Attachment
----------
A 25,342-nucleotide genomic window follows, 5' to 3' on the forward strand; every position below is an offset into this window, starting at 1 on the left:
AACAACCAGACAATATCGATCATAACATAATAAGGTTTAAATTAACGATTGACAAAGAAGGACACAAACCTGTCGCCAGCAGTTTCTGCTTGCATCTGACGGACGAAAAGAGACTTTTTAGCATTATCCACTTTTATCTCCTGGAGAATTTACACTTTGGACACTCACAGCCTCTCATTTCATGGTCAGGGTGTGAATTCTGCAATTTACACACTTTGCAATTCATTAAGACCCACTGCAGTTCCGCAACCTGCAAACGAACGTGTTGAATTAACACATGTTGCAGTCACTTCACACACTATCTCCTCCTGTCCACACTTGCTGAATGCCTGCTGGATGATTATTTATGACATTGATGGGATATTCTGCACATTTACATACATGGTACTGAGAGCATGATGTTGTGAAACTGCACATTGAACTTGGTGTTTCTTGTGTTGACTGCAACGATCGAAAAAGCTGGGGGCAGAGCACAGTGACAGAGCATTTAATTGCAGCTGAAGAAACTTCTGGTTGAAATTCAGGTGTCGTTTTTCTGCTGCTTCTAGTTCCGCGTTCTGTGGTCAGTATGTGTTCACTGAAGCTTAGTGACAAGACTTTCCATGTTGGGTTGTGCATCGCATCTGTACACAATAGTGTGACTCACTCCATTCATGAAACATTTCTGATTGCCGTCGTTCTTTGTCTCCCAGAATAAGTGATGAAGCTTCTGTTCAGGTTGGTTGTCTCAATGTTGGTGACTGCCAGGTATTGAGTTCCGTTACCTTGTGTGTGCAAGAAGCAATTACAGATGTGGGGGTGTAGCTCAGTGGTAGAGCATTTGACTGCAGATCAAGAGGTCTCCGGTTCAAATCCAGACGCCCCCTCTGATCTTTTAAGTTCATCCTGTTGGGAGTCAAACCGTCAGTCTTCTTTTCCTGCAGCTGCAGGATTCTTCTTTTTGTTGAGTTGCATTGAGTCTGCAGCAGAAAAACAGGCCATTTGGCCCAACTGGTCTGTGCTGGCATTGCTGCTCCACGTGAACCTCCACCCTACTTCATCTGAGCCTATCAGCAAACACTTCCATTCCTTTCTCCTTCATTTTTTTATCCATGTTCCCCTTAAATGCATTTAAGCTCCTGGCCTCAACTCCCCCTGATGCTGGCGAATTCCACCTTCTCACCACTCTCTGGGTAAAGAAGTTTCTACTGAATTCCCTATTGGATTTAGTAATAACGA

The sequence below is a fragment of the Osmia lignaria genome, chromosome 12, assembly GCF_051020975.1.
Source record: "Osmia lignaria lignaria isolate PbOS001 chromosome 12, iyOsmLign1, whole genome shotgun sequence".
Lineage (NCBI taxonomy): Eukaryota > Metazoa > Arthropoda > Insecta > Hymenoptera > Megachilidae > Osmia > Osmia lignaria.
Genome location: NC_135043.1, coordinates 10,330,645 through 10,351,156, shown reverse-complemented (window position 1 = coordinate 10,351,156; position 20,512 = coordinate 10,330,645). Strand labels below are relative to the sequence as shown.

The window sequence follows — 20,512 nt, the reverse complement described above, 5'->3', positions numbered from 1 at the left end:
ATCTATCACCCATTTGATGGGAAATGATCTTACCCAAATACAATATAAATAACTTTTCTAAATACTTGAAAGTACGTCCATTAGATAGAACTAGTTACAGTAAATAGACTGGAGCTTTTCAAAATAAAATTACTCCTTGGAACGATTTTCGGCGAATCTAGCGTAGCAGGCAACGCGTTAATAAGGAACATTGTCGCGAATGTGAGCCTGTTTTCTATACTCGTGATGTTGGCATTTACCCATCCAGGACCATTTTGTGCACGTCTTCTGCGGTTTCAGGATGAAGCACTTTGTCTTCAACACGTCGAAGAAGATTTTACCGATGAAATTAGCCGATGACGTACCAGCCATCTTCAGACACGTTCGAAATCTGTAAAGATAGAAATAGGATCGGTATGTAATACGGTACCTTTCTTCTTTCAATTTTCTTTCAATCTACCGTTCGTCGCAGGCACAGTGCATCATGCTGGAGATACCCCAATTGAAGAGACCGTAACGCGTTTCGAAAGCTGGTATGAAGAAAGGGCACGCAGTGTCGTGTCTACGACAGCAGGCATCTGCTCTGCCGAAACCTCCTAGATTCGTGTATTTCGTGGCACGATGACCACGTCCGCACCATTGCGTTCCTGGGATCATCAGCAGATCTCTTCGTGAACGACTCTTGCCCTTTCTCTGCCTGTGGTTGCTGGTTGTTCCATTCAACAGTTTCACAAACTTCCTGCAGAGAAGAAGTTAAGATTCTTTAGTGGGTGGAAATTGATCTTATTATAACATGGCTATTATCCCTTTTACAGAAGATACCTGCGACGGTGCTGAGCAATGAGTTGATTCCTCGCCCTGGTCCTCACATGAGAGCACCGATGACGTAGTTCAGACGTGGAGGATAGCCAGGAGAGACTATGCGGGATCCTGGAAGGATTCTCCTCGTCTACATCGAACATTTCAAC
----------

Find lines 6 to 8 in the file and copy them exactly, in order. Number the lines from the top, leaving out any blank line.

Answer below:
Genome location: NC_135043.1, coordinates 10,330,645 through 10,351,156, shown reverse-complemented (window position 1 = coordinate 10,351,156; position 20,512 = coordinate 10,330,645). Strand labels below are relative to the sequence as shown.

The window sequence follows — 20,512 nt, the reverse complement described above, 5'->3', positions numbered from 1 at the left end:
ATCTATCACCCATTTGATGGGAAATGATCTTACCCAAATACAATATAAATAACTTTTCTAAATACTTGAAAGTACGTCCATTAGATAGAACTAGTTACAGTAAATAGACTGGAGCTTTTCAAAATAAAATTACTCCTTGGAACGATTTTCGGCGAATCTAGCGTAGCAGGCAACGCGTTAATAAGGAACATTGTCGCGAATGTGAGCCTGTTTTCTATACTCGTGATGTTGGCATTTACCCATCCAGGACCATTTTGTGCACGTCTTCTGCGGTTTCAGGATGAAGCACTTTGTCTTCAACACGTCGAAGAAGATTTTACCGATGAAATTAGCCGATGACGTACCAGCCATCTTCAGACACGTTCGAAATCTGTAAAGATAGAAATAGGATCGGTATGTAATACGGTACCTTTCTTCTTTCAATTTTCTTTCAATCTACCGTTCGTCGCAGGCACAGTGCATCATGCTGGAGATACCCCAATTGAAGAGACCGTAACGCGTTTCGAAAGCTGGTATGAAGAAAGGGCACGCAGTGTCGTGTCTACGACAGCAGGCATCTGCTCTGCCGAAACCTCCTAGATTCGTGTATTTCGTGGCACGATGACCACGTCCGCACCATTGCGTTCCTGGGATCATCAGCAGATCTCTTCGTGAACGACTCTTGCCCTTTCTCTGCCTGTGGTTGCTGGTTGTTCCATTCAACAGTTTCACAAACTTCCTGCAGAGAAGAAGTTAAGATTCTTTAGTGGGTGGAAATTGATCTTATTATAACATGGCTATTATCCCTTTTACAGAAGATACCTGCGACGGTGCTGAGCAATGAGTTGATTCCTCGCCCTGGTCCTCACATGAGAGCACCGATGACGTAGTTCAGACGTGGAGGATAGCCAGGAGAGACTATGCGGGATCCTGGAAGGATTCTCCTCGTCTACATCGAACATTTCAAC